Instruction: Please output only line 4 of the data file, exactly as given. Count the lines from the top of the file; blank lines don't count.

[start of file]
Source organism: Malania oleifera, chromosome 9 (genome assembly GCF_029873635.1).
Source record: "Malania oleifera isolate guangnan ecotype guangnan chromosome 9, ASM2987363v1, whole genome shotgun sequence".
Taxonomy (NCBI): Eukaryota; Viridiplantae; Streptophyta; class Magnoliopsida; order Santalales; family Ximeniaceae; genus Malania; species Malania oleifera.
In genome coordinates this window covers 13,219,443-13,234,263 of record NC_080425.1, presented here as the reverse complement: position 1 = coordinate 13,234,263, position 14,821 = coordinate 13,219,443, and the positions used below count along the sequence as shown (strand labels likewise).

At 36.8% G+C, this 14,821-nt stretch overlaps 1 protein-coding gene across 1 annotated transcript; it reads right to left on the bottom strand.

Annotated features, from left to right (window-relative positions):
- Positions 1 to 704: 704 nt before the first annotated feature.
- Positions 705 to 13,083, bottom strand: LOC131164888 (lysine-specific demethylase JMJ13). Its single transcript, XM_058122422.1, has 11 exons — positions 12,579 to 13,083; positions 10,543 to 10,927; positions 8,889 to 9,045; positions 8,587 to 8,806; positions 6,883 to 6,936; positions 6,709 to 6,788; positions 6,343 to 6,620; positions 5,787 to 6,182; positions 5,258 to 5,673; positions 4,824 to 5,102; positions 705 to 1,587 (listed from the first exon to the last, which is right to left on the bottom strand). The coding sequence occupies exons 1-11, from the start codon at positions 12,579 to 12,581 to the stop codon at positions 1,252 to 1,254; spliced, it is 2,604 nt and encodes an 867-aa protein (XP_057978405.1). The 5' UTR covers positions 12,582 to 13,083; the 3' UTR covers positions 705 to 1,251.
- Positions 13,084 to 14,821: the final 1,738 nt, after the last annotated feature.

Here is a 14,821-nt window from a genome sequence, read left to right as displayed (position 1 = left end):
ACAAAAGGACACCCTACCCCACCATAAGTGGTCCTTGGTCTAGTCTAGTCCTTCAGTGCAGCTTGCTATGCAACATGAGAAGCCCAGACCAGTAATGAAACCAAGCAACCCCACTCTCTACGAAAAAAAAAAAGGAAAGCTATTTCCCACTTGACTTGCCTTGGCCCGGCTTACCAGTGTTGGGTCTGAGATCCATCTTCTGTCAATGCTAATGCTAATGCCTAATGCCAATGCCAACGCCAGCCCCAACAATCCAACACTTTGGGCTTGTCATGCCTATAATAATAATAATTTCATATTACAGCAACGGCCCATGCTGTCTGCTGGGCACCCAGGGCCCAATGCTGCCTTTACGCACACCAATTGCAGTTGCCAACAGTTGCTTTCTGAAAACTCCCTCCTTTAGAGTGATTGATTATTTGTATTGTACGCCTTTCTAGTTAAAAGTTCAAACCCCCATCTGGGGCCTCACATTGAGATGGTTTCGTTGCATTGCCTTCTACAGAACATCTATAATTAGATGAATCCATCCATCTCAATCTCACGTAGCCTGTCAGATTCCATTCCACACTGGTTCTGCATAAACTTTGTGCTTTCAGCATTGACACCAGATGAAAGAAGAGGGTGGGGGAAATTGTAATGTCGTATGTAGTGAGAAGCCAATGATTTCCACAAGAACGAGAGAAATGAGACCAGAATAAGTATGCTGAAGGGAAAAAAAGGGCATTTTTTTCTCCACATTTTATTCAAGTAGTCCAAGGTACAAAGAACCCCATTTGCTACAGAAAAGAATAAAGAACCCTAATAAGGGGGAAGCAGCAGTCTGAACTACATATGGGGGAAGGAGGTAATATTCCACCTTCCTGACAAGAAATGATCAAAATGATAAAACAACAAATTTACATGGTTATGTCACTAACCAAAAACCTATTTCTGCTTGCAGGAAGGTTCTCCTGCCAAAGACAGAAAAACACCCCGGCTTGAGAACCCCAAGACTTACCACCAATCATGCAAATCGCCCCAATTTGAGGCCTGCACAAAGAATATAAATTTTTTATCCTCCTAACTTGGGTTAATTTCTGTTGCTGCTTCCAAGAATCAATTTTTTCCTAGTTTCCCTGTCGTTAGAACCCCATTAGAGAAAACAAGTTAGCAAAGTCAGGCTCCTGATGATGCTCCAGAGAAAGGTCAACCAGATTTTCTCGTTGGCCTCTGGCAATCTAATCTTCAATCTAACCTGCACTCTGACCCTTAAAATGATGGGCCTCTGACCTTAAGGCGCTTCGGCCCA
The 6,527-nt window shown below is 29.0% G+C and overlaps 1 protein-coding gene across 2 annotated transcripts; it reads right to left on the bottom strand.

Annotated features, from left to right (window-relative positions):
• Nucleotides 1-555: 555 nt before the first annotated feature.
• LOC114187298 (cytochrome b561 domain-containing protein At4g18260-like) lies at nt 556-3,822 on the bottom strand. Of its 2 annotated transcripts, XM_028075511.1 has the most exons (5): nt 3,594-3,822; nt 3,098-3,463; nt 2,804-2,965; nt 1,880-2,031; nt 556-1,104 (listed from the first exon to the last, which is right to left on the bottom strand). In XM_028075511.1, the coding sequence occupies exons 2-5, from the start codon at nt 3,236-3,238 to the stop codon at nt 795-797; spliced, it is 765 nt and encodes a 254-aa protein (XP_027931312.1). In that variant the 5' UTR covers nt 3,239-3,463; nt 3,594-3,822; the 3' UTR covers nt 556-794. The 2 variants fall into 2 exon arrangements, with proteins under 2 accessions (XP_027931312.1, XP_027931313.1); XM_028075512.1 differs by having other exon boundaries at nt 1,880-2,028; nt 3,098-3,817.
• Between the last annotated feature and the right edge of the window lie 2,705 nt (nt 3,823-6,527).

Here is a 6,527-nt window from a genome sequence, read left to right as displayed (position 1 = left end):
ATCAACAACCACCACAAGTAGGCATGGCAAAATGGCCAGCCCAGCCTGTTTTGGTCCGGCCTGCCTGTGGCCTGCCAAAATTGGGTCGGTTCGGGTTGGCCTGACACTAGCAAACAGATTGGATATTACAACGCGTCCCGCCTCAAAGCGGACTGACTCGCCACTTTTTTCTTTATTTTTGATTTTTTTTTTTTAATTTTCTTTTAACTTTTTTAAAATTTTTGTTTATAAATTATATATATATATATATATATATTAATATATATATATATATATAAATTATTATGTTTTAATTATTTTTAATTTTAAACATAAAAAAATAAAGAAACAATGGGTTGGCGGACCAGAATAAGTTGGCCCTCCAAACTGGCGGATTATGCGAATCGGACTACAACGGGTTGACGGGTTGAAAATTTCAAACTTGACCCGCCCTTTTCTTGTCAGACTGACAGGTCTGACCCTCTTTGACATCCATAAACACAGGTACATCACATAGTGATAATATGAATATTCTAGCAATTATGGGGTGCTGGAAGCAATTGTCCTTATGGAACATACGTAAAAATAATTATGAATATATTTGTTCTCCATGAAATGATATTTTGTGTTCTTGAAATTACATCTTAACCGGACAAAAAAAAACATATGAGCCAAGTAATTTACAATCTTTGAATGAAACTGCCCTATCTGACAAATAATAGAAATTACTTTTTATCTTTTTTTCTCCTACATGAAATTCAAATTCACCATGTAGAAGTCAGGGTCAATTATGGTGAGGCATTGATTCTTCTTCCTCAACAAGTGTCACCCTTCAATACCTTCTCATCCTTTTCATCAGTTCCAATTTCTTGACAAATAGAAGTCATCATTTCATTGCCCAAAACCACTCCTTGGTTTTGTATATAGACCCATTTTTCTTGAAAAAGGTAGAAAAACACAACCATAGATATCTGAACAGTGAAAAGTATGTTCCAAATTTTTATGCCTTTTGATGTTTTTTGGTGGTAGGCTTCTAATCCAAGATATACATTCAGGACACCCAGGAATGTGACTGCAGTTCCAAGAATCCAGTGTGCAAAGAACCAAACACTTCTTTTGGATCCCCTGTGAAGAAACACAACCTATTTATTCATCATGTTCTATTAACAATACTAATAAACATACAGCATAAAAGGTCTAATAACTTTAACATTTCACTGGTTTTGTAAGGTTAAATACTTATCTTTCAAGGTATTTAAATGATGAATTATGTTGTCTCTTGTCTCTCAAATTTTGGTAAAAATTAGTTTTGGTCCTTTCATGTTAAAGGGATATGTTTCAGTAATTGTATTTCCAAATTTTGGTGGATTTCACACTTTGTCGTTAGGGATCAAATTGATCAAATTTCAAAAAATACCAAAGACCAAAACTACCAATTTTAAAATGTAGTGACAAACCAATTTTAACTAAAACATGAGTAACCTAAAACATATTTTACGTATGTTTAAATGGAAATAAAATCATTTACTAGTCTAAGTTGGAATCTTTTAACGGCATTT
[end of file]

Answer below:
In genome coordinates this window covers 13,219,443-13,234,263 of record NC_080425.1, presented here as the reverse complement: position 1 = coordinate 13,234,263, position 14,821 = coordinate 13,219,443, and the positions used below count along the sequence as shown (strand labels likewise).